Question: How do I properly tune my controller?
Answer: This question has no direct answer, for a controller could be properly tuned in a variety of ways. The following is a basic "Rule of Thumb" to visual PID tuning.
VISUAL LOOP TUNING:
This tuning method was developed over a period of several years as a way to understand the performance limitations of a loop and make fewer assumptions about linearity and process response than is required for Ziegler-Nichols and other computational methods. This tutorial was written with industrial process control in mind and with operators and instrument technicians as the target audience.
You’ll find it helpful to visualize the three control effects of the modern PID controller:
Proportional gain affects all frequencies (unlike integral and derivative action), and is therefore usually optimized first, since frequencies between the low range where integral action dominates and high frequencie where derivative action dominates can only be affected by gain. This middle frequency range is critical in rejecting disturbances. The action of proportional gain in this frequency range is the reflex action that reduces the magnitude of the disturbance, and is satisfied with bringing a disturbance to a halt. The more gain, therefore, that the loop will tolerate without over reacting, the more work it will do, and the less important the other settings become. If the loop would tolerate infinite gain, the other terms would be unnecessary.
Integral Time (or on some controllers, integral frequency or gain)
As the effect of proportional gain brings a step disturbance to a halt (I refer to this as the "over the hump time"), the integral action becomes significant, and is responsible for getting the process to slide back precisely to the set point. Integral action takes some time to recognize that an error is not just a passing fad, but is here to stay. It is a perfectionist, remembering where the process was operating just before the disturbance, and is slow to decide that a different operating point is necessary.
Once called "reset," the integral was then a manual setting added to the controller output. If it were clear to the operator that the process had shifted and the controller was not going to restore operation all the way to the set point, then the operator would tweak this knob to "reset" the average process back to where it belonged. Integral action is just an automatic and continuous way to accomplish what operators once did manually and via discrete actions.
Derivative Time (or on some controllers, derivative frequency or gain)
Usually proportional and integral action, properly set, will give adequate response. In cases where the process consists of several lags in series, has a resonant step response, or is integrating, derivative action may improve the response. Derivative action is used to cancel out one lag (or, time constant) in the process, and thus remove some phase delay and high frequency attenuation.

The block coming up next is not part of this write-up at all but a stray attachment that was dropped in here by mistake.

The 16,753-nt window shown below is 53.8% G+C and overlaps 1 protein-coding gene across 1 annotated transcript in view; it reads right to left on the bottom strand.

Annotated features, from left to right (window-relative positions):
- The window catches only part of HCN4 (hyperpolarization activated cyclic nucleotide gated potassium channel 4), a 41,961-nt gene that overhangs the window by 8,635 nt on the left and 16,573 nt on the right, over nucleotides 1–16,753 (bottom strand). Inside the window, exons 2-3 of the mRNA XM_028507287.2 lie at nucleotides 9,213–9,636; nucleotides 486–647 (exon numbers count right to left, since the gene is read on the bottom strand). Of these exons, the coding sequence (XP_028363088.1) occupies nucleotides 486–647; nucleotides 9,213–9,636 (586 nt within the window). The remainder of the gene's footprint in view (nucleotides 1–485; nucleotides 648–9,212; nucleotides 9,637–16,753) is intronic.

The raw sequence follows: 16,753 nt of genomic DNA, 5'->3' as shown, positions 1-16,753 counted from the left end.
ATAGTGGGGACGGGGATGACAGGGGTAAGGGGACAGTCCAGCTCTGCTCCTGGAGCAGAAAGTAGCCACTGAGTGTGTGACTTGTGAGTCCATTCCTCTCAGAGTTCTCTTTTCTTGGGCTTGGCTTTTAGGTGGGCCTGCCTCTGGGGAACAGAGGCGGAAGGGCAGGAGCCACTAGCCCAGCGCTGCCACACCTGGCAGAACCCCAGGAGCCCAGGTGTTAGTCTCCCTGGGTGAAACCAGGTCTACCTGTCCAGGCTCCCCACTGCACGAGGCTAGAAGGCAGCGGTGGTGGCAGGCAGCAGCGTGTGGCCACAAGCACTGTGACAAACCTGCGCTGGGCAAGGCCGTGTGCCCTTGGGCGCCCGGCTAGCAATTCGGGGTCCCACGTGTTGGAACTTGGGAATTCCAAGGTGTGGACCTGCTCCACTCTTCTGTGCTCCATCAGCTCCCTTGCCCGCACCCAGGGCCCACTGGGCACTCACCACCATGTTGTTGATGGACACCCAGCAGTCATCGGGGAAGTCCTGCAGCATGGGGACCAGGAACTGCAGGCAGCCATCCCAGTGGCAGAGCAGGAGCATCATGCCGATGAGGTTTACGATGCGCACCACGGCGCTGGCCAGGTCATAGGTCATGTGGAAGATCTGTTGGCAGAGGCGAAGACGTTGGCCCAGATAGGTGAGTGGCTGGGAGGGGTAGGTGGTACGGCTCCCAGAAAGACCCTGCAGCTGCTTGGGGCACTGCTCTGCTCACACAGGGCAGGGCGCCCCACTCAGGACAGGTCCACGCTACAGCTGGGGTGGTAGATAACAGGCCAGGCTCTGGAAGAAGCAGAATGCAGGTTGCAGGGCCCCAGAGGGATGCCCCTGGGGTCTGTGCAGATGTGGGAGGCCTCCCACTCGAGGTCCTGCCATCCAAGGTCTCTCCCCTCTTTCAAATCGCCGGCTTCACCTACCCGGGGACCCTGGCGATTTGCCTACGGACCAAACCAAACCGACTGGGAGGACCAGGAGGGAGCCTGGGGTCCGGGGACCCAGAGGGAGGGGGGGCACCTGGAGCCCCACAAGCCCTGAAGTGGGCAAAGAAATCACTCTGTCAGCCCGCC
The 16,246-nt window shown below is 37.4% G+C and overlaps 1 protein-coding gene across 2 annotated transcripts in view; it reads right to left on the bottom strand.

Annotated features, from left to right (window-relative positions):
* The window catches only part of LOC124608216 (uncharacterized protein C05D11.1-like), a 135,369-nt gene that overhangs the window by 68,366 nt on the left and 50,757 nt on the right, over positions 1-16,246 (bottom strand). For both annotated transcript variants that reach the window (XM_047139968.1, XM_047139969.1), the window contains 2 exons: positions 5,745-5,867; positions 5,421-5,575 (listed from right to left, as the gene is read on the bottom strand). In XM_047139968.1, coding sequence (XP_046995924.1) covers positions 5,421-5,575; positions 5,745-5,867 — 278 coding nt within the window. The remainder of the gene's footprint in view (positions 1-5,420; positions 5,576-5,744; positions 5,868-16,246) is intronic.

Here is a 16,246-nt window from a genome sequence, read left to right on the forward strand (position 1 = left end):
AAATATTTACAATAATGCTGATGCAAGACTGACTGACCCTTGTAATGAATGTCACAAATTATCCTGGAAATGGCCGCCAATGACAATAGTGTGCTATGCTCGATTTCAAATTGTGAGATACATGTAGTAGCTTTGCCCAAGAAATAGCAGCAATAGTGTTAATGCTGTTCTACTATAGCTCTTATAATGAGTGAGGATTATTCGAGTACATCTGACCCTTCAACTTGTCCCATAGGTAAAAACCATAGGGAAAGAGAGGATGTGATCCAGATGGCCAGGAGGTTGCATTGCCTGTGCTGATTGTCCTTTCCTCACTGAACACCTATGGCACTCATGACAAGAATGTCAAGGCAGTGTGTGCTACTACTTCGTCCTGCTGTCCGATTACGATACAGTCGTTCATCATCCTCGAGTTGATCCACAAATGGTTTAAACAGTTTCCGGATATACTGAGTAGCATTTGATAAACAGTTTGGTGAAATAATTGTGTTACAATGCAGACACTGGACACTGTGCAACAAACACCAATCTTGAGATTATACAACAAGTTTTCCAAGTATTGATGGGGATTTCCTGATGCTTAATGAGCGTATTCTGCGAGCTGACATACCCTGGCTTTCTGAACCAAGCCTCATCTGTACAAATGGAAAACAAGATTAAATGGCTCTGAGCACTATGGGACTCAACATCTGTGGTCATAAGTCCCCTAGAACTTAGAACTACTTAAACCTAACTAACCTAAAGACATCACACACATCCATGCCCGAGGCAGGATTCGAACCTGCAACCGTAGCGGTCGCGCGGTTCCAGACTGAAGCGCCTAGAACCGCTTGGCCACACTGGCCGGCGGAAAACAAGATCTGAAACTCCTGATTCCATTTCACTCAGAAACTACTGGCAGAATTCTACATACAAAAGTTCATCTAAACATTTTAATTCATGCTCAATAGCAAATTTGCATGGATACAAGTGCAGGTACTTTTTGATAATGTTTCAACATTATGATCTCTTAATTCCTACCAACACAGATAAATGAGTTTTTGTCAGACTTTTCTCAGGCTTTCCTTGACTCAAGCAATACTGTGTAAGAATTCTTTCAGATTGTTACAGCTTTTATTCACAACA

Derivative action can be visualized as the wild-eyed stock market forecaster who predicts the next day’s prices today. If the process is clean and predictable, the results can be very good, but if the process is noisy or delayed, the results really are like most market forecasters -- all over the place.
The derivative action tries to pull a developing trend out of the process variable before that trend is fully developed, to give the controller a warning of a trend that will be as hard to stop as it is hard to see coming. A derivative time of 1 minute means generally a prediction of where the process will be one minute into the future.
I normally make about 40% changes in gain, derivative time and integral time, unless I am getting very close to the "optimal" values for the particular loop. I like this step size for several reasons:
This is nearly always a fine enough selection of tuning constant values. In rare cases, you may want to finish by splitting a pair of these, but if you are tuning that precisely, you are inviting disaster if the process shifts slightly and becomes less stable.
The key to successful tuning is to understand clearly when you are getting close to (or you actually are) driving the process into instability. More on those signs later.
Before attempting any tuning changes, you need to familiarize yourself with the operational risks involved with variations in the operation caused by tuning experiments. Get help from a good operator, and explain to that operator that no permission is required if their intervention is necessary to save your butt if things go wrong.
I generally tune loops by stepping the output in manual mode, and immediately putting the controller back in auto mode, while observing the trends of controller output and process variable. Modern DCS equipment makes this easy, though some older single loop controllers require you to watch dials or (worse) digital readouts, and force you to visualize the trends in your head.
This method works best if you can disable set point tracking during the tuning process, so that the set point stays put during the whole process.